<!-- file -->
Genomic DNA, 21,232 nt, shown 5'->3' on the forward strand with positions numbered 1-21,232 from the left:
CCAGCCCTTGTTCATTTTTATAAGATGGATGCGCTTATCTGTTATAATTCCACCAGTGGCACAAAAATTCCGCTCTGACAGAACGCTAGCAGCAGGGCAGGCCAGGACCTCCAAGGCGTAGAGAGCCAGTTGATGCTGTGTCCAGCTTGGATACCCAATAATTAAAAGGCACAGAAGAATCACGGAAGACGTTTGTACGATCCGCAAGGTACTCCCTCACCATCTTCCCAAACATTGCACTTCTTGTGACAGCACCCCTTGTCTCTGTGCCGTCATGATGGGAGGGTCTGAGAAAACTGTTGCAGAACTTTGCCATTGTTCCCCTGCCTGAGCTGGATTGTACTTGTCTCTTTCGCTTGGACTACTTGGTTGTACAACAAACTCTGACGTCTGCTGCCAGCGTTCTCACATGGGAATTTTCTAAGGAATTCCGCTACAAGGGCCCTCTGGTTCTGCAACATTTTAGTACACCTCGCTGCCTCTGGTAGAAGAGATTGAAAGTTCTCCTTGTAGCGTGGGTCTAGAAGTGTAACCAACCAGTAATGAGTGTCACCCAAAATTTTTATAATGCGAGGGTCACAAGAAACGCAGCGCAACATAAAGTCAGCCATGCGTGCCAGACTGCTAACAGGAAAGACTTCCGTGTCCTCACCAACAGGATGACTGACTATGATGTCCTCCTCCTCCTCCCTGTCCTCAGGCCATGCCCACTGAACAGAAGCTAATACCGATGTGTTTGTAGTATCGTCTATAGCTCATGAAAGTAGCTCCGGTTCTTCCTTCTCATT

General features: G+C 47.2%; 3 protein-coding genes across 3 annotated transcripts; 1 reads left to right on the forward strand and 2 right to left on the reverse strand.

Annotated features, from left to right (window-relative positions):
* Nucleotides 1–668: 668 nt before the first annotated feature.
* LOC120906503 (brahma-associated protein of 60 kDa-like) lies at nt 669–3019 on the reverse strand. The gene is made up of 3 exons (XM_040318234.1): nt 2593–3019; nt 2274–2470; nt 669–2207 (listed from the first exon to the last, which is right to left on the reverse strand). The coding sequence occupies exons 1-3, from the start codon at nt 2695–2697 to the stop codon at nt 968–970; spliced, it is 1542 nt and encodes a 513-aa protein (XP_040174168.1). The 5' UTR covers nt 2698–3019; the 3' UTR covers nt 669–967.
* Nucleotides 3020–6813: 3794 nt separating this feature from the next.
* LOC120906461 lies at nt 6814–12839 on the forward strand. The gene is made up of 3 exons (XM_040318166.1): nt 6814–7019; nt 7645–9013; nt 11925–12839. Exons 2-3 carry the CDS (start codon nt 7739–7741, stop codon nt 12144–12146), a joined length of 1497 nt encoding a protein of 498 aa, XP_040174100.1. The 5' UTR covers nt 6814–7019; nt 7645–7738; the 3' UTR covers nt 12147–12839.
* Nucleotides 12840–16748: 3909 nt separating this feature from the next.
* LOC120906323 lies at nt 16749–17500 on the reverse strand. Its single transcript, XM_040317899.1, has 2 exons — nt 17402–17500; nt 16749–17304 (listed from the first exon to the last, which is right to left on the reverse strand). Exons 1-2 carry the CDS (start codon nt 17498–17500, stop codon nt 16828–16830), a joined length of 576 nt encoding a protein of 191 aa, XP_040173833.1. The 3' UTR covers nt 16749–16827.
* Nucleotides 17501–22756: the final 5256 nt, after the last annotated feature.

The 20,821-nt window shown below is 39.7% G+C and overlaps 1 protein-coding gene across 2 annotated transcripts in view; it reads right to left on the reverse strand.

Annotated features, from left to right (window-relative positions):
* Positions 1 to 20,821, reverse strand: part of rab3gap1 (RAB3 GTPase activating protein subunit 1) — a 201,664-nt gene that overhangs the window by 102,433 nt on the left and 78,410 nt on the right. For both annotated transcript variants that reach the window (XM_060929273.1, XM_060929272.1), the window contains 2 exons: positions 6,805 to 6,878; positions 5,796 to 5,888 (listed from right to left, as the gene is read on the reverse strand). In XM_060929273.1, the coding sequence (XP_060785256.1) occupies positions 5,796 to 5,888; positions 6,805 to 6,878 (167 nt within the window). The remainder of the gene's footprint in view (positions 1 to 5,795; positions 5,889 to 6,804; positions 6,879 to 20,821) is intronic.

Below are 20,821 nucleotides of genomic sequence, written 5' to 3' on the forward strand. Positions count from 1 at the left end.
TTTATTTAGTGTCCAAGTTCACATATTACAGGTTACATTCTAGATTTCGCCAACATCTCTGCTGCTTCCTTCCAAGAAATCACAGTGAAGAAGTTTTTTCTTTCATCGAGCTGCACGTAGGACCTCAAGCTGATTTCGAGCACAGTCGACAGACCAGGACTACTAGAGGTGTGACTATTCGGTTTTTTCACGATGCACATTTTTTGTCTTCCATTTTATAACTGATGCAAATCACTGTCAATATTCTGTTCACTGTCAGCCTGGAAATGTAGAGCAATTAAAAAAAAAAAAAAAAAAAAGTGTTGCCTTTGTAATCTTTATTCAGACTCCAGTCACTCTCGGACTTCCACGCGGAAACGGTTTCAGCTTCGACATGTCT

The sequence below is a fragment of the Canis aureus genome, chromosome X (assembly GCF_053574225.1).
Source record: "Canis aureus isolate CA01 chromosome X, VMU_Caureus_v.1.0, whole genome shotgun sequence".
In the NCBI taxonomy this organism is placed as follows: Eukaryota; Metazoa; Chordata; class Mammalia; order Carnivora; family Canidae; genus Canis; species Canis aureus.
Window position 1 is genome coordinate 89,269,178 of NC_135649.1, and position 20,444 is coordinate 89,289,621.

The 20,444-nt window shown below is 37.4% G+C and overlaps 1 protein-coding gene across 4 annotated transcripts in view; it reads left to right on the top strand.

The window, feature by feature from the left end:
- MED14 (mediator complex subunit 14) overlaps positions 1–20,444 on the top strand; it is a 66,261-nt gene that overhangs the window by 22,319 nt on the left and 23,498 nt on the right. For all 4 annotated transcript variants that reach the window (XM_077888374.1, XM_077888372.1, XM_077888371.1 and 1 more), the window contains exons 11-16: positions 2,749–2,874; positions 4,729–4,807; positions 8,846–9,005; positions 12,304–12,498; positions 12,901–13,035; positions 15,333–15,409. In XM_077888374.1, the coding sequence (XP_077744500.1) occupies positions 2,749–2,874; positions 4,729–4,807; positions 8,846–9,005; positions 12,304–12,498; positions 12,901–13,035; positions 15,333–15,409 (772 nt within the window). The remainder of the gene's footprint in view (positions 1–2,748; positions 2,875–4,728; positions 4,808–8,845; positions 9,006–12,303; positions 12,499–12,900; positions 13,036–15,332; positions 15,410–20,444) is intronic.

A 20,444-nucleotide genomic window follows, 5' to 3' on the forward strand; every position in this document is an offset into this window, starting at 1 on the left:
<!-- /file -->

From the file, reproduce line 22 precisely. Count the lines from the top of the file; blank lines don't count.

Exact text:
The window, feature by feature from the left end: